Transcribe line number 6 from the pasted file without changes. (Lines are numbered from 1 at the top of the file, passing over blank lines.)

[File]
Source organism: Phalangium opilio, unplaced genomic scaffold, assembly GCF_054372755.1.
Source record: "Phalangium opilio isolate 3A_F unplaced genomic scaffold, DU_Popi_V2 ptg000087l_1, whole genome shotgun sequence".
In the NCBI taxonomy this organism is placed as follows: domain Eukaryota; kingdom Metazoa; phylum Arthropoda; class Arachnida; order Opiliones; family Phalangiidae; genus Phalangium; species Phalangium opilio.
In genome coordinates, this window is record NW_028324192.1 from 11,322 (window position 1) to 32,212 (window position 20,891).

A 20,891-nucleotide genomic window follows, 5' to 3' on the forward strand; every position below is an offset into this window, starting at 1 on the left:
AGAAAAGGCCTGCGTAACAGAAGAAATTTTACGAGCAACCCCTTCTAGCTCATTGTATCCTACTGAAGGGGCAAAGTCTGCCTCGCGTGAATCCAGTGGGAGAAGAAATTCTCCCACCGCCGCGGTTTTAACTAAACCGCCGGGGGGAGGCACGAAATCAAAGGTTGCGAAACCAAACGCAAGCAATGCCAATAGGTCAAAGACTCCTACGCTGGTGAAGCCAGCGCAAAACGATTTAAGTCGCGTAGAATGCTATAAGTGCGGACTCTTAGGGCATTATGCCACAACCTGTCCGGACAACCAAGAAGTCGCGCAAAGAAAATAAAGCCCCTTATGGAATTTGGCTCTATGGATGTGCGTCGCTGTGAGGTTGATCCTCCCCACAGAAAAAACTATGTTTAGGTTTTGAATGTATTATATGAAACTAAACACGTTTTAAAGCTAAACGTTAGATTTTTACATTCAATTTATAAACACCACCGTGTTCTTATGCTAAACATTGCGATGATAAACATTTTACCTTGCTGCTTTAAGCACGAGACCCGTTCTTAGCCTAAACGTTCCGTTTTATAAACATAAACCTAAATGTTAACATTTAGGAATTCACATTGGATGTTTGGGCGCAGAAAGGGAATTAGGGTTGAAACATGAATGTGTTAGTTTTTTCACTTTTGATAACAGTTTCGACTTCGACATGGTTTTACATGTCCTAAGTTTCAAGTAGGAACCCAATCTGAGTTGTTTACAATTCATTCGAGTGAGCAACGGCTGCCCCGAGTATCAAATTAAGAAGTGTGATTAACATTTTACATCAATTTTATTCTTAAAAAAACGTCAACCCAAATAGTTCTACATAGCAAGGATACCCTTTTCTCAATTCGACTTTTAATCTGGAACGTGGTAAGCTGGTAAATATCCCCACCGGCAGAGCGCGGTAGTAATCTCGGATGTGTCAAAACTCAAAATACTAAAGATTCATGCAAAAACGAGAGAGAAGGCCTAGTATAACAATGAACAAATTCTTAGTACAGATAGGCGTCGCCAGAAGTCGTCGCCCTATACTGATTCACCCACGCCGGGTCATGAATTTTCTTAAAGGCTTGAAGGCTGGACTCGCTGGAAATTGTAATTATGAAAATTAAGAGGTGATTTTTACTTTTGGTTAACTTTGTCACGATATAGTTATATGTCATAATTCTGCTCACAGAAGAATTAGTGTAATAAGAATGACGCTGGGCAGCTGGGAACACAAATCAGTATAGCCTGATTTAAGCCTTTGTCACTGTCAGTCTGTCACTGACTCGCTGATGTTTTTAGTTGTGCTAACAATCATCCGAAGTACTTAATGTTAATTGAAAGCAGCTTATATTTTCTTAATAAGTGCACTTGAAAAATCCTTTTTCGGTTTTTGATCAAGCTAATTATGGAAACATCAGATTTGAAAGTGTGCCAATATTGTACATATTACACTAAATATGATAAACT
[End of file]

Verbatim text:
AGAAAAGGCCTGCGTAACAGAAGAAATTTTACGAGCAACCCCTTCTAGCTCATTGTATCCTACTGAAGGGGCAAAGTCTGCCTCGCGTGAATCCAGTGGGAGAAGAAATTCTCCCACCGCCGCGGTTTTAACTAAACCGCCGGGGGGAGGCACGAAATCAAAGGTTGCGAAACCAAACGCAAGCAATGCCAATAGGTCAAAGACTCCTACGCTGGTGAAGCCAGCGCAAAACGATTTAAGTCGCGTAGAATGCTATAAGTGCGGACTCTTAGGGCATTATGCCACAACCTGTCCGGACAACCAAGAAGTCGCGCAAAGAAAATAAAGCCCCTTATGGAATTTGGCTCTATGGATGTGCGTCGCTGTGAGGTTGATCCTCCCCACAGAAAAAACTATGTTTAGGTTTTGAATGTATTATATGAAACTAAACACGTTTTAAAGCTAAACGTTAGATTTTTACATTCAATTTATAAACACCACCGTGTTCTTATGCTAAACATTGCGATGATAAACATTTTACCTTGCTGCTTTAAGCACGAGACCCGTTCTTAGCCTAAACGTTCCGTTTTATAAACATAAACCTAAATGTTAACATTTAGGAATTCACATTGGATGTTTGGGCGCAGAAAGGGAATTAGGGTTGAAACATGAATGTGTTAGTTTTTTCACTTTTGATAACAGTTTCGACTTCGACATGGTTTTACATGTCCTAAGTTTCAAGTAGGAACCCAATCTGAGTTGTTTACAATTCATTCGAGTGAGCAACGGCTGCCCCGAGTATCAAATTAAGAAGTGTGATTAACATTTTACATCAATTTTATTCTTAAAAAAACGTCAACCCAAATAGTTCTACATAGCAAGGATACCCTTTTCTCAATTCGACTTTTAATCTGGAACGTGGTAAGCTGGTAAATATCCCCACCGGCAGAGCGCGGTAGTAATCTCGGATGTGTCAAAACTCAAAATACTAAAGATTCATGCAAAAACGAGAGAGAAGGCCTAGTATAACAATGAACAAATTCTTAGTACAGATAGGCGTCGCCAGAAGTCGTCGCCCTATACTGATTCACCCACGCCGGGTCATGAATTTTCTTAAAGGCTTGAAGGCTGGACTCGCTGGAAATTGTAATTATGAAAATTAAGAGGTGATTTTTACTTTTGGTTAACTTTGTCACGATATAGTTATATGTCATAATTCTGCTCACAGAAGAATTAGTGTAATAAGAATGACGCTGGGCAGCTGGGAACACAAATCAGTATAGCCTGATTTAAGCCTTTGTCACTGTCAGTCTGTCACTGACTCGCTGATGTTTTTAGTTGTGCTAACAATCATCCGAAGTACTTAATGTTAATTGAAAGCAGCTTATATTTTCTTAATAAGTGCACTTGAAAAATCCTTTTTCGGTTTTTGATCAAGCTAATTATGGAAACATCAGATTTGAAAGTGTGCCAATATTGTACATATTACACTAAATATGATAAACT